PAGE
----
Rob Niedermayer 54 8 10 18 -13

Roman Turek (.913 even-strength save percentage) and Jamie McLennan (.898 even-strength save percentage) were Calgary’s net-minders. Turek was pretty solid for most of the season, but McLennan won just two games and the team rode Turek hard as a result.


Compared to previous seasons, Craig Button was busy on the trade market.

  • October 1: traded Derek Morris, Dean McAmmond and Jeff Shantz to Colorado for Chris Drury and Stephane Yelle.
  • November 15: traded Marc Savard to Atlanta for Ruslan Zainullin.
  • January 22: traded Jamie Wright to Philadelphia for future considerations.
  • January 22: traded a sixth round pick to the NY Rangers for Mike Mottau.
  • Feburary 9: traded a conditional third round pick to Pittsburgh for Andrew Ference.
  • March 11: traded a fifth round pick to Colorado for Dean McAmmond, who could not play for the Flames for the remainder of the season due to an obscure CBA rule about requiring a player during the same season.
  • March 11: traded Rob Niedermayer to Anaheim for Mike Commodore and Jean-Francois Damphousse.
  • March 11: traded Mathias Johansson and Micki DuPont to Pittsburgh for Shean Donovan.

In retrospect, many of these deals weren’t horrible, and he quietly amassed some nice depth players for Darryl Sutter to work with the next season. But that Savard/Zainullin swap is legendarily bad.

    On the flip-side, Button was rather inactive on the free agent side. He signed Martin Gelinas and made the minor signings of Martin Sonnenberg, Jason Morgan and Robert Dome. But beyond that, he made the majority of his moves via trades.

    Darryl Sutter took over as general manager in mid-April, and handled things at the draft – including making a minor draft day trade, trading down in the third round with San Jose and gaining two fifth round picks.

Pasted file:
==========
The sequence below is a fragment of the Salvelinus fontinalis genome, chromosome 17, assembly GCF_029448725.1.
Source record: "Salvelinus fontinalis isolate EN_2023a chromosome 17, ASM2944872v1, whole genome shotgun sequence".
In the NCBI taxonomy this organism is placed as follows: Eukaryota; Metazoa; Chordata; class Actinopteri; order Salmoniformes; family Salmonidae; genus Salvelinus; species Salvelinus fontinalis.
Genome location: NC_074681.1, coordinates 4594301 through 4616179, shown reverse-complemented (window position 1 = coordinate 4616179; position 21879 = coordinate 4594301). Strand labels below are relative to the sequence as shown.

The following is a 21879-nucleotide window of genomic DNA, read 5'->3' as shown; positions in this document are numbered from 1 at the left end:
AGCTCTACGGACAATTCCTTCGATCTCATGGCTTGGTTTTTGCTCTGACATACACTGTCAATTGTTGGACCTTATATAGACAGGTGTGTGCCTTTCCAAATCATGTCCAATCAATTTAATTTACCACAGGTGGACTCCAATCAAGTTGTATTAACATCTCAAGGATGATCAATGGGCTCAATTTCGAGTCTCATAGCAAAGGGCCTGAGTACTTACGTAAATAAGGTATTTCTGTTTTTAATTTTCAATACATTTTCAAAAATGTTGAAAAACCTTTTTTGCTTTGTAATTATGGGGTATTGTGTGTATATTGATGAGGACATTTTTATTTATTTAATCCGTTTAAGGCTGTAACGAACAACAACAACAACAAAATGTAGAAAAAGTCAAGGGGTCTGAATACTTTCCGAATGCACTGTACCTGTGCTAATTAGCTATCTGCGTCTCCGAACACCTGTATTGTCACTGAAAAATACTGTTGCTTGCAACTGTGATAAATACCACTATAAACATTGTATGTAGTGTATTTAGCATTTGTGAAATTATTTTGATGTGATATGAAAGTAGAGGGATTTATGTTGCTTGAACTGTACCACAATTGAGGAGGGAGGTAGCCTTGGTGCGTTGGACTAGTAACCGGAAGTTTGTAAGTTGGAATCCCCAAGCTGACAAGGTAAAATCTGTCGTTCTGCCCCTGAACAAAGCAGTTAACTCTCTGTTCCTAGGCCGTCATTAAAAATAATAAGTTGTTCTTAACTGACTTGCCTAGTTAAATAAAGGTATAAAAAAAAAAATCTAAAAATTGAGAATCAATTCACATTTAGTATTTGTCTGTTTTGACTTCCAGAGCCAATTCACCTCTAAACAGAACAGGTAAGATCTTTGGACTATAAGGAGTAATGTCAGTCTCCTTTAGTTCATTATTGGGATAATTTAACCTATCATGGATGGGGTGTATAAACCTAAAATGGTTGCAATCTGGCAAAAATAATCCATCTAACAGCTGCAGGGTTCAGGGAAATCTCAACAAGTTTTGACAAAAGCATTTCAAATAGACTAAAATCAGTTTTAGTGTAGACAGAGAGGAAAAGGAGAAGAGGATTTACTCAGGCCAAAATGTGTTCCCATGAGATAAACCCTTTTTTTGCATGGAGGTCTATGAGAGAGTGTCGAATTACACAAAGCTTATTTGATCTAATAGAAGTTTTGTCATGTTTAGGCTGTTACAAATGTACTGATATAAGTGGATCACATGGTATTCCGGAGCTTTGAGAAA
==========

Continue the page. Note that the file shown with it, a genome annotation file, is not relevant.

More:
Screen Shot 2015-07-28 at 1.56.19 PM

    Over a decade later, the 2003 Draft is best remembered for Dion Phaneuf and a bunch of guys that the average Flames fan has never heard of. (Which is a shame, because Cam Cunning was actually a pretty useful depth AHLer…)


    The 2002-03 season was where the PDO Pony bit the hand of the Calgary Flames. They were the second-worst PDO team in the NHL, primarily because of their god-awful team shooting percentage. As previously-mentioned, their goaltending wasn’t exceptional, but it wasn’t also bad enough to kill their playoff chances.

    But Jarome Iginla having an off year, and dealing with injuries, and the departures of Dean McAmmond and Marc Savard really hurt the team’s top-six depth and made it tough for Iginla to prop up a tremendously anemic offensive group.

    • Burnward

      I remember being tremendously excited about adding Chris Drury. In hindsight, a good addition but probably not the right time .. he could have been useful in adding secondary scoring for the ’04 cup run…

      Button – for his obvious gaffes illustrated here – should be given some mention of adding solid role players for our ’04 team, including Gelinas, Donovan and Ference.

    • fretsey

      Anyone remember Drurys photo on the front page of the Sun after the trade…lol…dude looked like he was going to start crying.

      And good ole “Chopper” MacNeil…..wasn’t he like 100yrs old…I remember wondering if he was going to make it till the end of the

    • GriffinJeff

      The Savard trade may have been the worst trade in Flames history, although the Brett Hull trade and trading up to get Trevor Kid (and seeing the Devils use the later pick to get Brodeur) were both also very bad. Am I missing any others that were on this level?

    • Burnward


      That picture of “Captain America” Chris Drury on the front page of the Sun was absolutely legendary. Have been looking for a copy online for years.